- Bitcoin mining maker Canaan is being sued by a stockholder.
- The investor claims the company violated securities laws by issuing false and misleading statements about its business.
- After a brief pump last month, Canaan’s stock price has plunged to half its value.
Cayman Islands-registered Canaan was touted as one of the world’s largest manufacturers of the ASIC devices used to mine cryptocurrency. Now it is being sued by one of its stockholders for violating US security laws, after its share price tumbled from $9 to around $4.70, despite a brief unexplained surge in CAN in mid-February.
On Wednesday, Phillippe Lemieux, an investor in Canaan, filed a class-action lawsuit against the company in an Oregon court. The suit alleges that Canaan had issued a slew of false and misleading statements to make its financial health appear better than it was while hiding information that might have been pertinent to investors. Lemieux is seeking yet unspecified “compensable damages” as a result of the alleged violation of securities laws.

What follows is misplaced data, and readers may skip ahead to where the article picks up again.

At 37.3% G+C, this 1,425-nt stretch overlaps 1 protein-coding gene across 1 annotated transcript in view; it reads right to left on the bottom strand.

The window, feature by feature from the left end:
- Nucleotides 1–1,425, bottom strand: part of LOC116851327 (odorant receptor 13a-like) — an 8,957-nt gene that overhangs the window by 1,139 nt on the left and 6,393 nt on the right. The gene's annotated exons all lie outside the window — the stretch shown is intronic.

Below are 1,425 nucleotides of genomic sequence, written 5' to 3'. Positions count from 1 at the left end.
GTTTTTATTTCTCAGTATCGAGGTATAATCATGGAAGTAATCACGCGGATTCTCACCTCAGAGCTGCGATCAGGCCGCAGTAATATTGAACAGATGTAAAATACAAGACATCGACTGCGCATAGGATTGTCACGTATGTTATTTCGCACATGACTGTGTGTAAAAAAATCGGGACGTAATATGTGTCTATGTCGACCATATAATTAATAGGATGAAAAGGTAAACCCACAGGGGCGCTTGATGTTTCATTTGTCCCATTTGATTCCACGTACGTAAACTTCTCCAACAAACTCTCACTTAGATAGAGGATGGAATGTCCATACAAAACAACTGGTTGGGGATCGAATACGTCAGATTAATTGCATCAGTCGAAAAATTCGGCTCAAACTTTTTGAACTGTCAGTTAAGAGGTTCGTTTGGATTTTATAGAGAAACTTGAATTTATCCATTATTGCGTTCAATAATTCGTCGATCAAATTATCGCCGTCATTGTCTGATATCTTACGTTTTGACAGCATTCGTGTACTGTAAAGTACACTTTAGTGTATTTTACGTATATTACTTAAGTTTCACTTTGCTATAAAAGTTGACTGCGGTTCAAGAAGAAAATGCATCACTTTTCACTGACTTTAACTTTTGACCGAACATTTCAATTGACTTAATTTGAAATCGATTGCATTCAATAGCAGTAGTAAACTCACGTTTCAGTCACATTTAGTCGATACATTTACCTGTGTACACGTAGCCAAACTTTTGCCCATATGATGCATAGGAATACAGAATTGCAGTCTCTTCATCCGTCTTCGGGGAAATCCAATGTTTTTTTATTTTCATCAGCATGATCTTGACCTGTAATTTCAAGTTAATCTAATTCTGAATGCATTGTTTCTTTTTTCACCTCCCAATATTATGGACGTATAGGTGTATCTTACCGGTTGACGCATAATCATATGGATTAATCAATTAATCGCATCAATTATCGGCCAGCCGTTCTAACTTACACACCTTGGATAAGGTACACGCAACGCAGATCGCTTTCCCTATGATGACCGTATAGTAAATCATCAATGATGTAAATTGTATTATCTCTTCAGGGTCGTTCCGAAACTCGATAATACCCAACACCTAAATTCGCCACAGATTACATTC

Canaan filed its intentions to go public with the US Securities and Exchange Commission on Oct. 28. It went on to list on Nasdaq under the ticker name CAN. Though it raised only $90 million of its intended $400 million target, the listing was big news for the crypto space.
According to the lawsuit, Lemieux purchased 200 shares of CAN on Feb. 12 at $8.50 apiece near the stock’s all-time high. Citing at length a blog post titled “Canaan Fodder”published by short seller Marcus Aurelius (MAV), the complaint stated that Canaan misled investors in its IPO filing.
The MAV post unearths disturbing details of Canaan’s listing and notes that Canaan had three previous unsuccessful listing attempts on Asian exchanges since 2016. MAV…